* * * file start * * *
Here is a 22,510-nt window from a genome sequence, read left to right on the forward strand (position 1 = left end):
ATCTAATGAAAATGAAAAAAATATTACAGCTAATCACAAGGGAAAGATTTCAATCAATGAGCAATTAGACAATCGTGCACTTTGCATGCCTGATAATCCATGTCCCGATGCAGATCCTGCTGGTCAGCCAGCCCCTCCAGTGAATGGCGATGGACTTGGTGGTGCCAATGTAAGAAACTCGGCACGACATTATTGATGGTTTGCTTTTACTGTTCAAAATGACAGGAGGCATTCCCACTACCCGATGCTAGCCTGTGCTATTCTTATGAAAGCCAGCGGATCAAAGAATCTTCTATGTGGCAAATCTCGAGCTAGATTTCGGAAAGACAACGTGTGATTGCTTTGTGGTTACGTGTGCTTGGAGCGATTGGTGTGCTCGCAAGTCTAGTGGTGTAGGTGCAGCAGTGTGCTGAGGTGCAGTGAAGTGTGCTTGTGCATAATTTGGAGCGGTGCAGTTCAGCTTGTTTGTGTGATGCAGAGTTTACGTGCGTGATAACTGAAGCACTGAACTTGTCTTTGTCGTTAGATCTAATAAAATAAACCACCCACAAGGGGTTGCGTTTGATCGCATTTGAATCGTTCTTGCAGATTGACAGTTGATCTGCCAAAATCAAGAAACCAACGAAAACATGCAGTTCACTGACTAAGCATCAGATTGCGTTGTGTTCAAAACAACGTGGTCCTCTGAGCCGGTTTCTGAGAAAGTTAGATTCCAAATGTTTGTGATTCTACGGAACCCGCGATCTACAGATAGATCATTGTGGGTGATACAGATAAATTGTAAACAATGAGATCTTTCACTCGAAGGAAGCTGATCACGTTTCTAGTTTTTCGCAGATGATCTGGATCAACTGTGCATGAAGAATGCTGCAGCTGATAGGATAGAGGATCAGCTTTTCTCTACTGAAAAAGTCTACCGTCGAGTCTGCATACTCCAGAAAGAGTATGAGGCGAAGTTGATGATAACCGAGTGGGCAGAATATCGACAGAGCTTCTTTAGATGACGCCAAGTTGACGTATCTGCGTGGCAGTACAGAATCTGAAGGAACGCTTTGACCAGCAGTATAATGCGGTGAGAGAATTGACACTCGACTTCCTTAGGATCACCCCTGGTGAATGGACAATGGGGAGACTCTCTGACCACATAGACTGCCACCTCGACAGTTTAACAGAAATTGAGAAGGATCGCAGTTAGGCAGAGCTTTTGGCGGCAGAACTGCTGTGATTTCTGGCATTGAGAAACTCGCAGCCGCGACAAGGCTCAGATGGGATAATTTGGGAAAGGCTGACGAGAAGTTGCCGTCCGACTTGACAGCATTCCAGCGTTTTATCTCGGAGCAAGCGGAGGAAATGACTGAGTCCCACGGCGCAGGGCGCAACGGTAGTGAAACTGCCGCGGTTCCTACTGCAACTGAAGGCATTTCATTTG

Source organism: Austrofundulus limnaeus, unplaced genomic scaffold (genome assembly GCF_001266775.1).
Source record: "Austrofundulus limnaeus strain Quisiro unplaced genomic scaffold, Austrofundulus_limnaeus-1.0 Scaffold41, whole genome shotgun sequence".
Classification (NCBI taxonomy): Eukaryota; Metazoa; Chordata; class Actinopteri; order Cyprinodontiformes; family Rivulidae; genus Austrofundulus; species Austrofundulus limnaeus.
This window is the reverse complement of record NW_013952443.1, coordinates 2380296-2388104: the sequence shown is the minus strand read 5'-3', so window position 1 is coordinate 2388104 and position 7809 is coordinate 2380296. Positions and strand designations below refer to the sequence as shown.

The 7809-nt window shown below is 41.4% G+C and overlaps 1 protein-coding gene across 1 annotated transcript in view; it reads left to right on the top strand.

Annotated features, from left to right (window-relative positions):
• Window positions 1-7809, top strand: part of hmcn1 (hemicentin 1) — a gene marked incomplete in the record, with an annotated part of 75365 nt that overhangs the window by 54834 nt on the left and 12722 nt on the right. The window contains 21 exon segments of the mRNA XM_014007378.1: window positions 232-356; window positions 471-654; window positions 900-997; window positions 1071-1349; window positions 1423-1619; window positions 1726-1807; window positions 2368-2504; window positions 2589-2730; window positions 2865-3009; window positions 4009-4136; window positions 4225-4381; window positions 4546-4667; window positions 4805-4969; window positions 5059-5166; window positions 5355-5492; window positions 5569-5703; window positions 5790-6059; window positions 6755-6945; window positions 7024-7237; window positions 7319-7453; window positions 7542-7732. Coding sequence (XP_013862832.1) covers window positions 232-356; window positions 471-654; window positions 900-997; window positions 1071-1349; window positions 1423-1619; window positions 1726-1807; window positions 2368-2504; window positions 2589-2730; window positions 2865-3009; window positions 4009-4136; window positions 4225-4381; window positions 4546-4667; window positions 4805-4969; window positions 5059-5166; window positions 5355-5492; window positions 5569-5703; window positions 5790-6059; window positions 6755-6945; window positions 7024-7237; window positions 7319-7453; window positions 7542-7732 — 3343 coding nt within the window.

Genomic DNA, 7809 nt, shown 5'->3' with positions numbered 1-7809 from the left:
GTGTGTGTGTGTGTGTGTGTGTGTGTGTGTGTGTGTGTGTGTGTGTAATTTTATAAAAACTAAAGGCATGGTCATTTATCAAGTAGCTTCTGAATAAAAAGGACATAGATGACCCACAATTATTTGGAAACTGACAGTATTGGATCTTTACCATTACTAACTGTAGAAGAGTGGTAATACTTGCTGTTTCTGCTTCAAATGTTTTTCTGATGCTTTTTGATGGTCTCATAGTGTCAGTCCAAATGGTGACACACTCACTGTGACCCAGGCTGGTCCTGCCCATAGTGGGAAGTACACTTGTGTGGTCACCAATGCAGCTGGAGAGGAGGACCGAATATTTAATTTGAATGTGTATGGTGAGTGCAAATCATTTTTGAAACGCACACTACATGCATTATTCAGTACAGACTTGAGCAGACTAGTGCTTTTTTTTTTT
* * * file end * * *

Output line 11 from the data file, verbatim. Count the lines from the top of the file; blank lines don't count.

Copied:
GTGTGTGTGTGTGTGTGTGTGTGTGTGTGTGTGTGTGTGTGTGTGTAATTTTATAAAAACTAAAGGCATGGTCATTTATCAAGTAGCTTCTGAATAAAAAGGACATAGATGACCCACAATTATTTGGAAACTGACAGTATTGGATCTTTACCATTACTAACTGTAGAAGAGTGGTAATACTTGCTGTTTCTGCTTCAAATGTTTTTCTGATGCTTTTTGATGGTCTCATAGTGTCAGTCCAAATGGTGACACACTCACTGTGACCCAGGCTGGTCCTGCCCATAGTGGGAAGTACACTTGTGTGGTCACCAATGCAGCTGGAGAGGAGGACCGAATATTTAATTTGAATGTGTATGGTGAGTGCAAATCATTTTTGAAACGCACACTACATGCATTATTCAGTACAGACTTGAGCAGACTAGTGCTTTTTTTTTTT